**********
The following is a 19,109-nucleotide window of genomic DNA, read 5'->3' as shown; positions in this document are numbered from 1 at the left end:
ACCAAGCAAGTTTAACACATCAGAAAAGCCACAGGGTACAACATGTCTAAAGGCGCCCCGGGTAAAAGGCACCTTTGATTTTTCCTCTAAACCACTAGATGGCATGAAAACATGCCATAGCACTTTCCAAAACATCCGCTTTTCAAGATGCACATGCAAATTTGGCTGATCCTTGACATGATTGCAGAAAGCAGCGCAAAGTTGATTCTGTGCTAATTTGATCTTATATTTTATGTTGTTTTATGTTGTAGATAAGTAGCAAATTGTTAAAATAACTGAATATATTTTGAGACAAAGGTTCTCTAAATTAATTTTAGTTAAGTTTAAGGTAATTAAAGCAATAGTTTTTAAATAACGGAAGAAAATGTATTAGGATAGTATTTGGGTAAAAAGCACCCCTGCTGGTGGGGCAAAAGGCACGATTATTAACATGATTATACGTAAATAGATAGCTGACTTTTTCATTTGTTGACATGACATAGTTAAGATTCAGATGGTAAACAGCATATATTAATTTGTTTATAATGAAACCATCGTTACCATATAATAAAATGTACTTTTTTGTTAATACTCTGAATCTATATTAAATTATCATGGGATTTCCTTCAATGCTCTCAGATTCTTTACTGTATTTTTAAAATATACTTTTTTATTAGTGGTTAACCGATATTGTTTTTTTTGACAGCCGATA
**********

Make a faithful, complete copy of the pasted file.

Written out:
The following is a 19,109-nucleotide window of genomic DNA, read 5'->3' as shown; positions in this document are numbered from 1 at the left end:
ACCAAGCAAGTTTAACACATCAGAAAAGCCACAGGGTACAACATGTCTAAAGGCGCCCCGGGTAAAAGGCACCTTTGATTTTTCCTCTAAACCACTAGATGGCATGAAAACATGCCATAGCACTTTCCAAAACATCCGCTTTTCAAGATGCACATGCAAATTTGGCTGATCCTTGACATGATTGCAGAAAGCAGCGCAAAGTTGATTCTGTGCTAATTTGATCTTATATTTTATGTTGTTTTATGTTGTAGATAAGTAGCAAATTGTTAAAATAACTGAATATATTTTGAGACAAAGGTTCTCTAAATTAATTTTAGTTAAGTTTAAGGTAATTAAAGCAATAGTTTTTAAATAACGGAAGAAAATGTATTAGGATAGTATTTGGGTAAAAAGCACCCCTGCTGGTGGGGCAAAAGGCACGATTATTAACATGATTATACGTAAATAGATAGCTGACTTTTTCATTTGTTGACATGACATAGTTAAGATTCAGATGGTAAACAGCATATATTAATTTGTTTATAATGAAACCATCGTTACCATATAATAAAATGTACTTTTTTGTTAATACTCTGAATCTATATTAAATTATCATGGGATTTCCTTCAATGCTCTCAGATTCTTTACTGTATTTTTAAAATATACTTTTTTATTAGTGGTTAACCGATATTGTTTTTTTTGACAGCCGATA